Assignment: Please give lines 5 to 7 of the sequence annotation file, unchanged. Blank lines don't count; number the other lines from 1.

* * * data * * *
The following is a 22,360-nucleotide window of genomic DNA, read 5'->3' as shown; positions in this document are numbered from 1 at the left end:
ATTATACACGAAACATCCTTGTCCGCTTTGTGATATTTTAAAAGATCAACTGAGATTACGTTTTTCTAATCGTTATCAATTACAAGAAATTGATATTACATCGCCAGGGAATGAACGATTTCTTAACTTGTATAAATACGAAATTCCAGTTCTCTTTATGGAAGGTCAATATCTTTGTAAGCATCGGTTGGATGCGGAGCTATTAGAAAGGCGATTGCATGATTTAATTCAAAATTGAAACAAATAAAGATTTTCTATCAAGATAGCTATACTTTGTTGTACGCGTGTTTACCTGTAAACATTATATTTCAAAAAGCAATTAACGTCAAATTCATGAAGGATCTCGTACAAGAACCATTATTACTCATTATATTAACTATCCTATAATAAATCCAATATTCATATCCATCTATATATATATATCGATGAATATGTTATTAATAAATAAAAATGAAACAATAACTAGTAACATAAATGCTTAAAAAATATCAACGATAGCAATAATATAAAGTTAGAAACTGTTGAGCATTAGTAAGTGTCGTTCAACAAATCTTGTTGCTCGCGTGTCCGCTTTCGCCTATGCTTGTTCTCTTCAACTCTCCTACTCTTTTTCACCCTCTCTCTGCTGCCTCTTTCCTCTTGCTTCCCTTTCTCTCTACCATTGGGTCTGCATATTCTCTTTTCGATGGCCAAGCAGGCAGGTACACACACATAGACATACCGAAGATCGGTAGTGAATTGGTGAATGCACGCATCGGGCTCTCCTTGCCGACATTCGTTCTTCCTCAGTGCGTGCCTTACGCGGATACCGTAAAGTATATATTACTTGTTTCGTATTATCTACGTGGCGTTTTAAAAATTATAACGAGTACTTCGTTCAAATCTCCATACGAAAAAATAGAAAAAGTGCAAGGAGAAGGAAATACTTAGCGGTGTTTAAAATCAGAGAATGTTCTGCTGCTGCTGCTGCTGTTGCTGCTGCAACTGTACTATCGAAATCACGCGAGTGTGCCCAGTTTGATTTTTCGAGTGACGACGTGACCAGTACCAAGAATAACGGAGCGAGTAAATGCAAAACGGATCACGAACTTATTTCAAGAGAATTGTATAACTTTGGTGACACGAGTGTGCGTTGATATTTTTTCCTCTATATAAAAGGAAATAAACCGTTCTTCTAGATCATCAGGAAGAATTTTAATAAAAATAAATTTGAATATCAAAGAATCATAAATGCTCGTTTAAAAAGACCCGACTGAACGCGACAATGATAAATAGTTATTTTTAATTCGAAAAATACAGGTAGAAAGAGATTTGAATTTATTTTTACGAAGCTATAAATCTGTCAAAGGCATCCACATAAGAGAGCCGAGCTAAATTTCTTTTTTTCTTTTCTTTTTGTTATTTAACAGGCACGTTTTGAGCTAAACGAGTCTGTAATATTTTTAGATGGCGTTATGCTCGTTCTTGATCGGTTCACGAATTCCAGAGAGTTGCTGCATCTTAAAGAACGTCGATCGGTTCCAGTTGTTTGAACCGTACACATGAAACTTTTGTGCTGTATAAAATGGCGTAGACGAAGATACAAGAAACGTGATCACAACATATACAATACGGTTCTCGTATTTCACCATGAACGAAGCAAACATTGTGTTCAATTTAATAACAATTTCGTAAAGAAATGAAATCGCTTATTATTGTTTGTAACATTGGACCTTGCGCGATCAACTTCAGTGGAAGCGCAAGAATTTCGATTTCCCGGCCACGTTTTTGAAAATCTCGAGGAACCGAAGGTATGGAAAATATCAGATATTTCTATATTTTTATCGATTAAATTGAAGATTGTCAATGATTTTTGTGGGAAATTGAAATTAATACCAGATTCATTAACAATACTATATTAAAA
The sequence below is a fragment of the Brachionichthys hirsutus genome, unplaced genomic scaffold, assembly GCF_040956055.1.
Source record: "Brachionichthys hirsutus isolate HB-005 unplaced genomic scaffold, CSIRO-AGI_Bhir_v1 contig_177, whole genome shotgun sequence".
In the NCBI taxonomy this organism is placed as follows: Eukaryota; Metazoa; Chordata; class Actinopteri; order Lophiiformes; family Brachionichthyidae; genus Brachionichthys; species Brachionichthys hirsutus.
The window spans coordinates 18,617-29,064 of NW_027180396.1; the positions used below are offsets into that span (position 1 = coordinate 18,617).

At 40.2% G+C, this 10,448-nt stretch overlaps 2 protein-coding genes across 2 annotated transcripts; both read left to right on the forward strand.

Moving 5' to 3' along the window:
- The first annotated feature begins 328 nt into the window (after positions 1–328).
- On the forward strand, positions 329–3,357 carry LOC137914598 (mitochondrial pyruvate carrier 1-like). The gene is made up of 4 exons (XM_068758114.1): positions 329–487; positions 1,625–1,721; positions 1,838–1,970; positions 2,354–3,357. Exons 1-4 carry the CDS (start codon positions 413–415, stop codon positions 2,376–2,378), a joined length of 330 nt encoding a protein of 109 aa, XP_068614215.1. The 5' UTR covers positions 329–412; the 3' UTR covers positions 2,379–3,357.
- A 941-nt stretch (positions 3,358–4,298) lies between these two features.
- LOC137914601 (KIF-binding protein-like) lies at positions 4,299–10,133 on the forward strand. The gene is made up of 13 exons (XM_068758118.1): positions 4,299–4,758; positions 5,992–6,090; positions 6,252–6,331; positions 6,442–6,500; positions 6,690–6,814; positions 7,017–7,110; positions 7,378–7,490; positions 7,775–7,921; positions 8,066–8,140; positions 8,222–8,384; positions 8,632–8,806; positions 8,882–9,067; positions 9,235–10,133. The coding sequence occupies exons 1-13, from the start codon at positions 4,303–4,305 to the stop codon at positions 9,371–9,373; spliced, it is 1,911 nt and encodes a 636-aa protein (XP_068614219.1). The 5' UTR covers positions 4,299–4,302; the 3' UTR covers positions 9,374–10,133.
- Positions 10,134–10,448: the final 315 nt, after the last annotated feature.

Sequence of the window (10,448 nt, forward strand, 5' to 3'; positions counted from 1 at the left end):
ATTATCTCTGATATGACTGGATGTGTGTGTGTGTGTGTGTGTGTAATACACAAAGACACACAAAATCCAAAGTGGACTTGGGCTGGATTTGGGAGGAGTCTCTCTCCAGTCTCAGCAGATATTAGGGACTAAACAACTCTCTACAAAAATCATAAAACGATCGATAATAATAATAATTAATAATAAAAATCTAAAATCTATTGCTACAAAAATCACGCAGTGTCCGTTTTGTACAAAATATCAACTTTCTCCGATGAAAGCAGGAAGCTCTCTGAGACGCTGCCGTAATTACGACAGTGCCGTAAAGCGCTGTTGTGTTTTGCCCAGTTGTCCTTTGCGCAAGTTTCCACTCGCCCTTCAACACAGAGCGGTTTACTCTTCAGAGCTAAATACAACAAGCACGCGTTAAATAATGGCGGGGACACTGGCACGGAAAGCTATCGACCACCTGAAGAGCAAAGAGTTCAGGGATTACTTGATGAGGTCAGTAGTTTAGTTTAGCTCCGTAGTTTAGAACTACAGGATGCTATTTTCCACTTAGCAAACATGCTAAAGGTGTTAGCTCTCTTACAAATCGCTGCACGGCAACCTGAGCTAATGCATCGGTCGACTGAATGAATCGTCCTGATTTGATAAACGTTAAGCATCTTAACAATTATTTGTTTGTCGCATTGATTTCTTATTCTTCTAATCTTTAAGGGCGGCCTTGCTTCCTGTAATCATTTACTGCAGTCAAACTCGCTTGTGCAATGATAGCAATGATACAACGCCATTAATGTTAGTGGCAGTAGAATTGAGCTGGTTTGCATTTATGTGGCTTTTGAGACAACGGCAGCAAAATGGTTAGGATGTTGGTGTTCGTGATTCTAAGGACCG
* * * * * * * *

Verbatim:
In the NCBI taxonomy this organism is placed as follows: Eukaryota; Metazoa; Chordata; class Actinopteri; order Lophiiformes; family Brachionichthyidae; genus Brachionichthys; species Brachionichthys hirsutus.
The window spans coordinates 18,617-29,064 of NW_027180396.1; the positions used below are offsets into that span (position 1 = coordinate 18,617).

At 40.2% G+C, this 10,448-nt stretch overlaps 2 protein-coding genes across 2 annotated transcripts; both read left to right on the forward strand.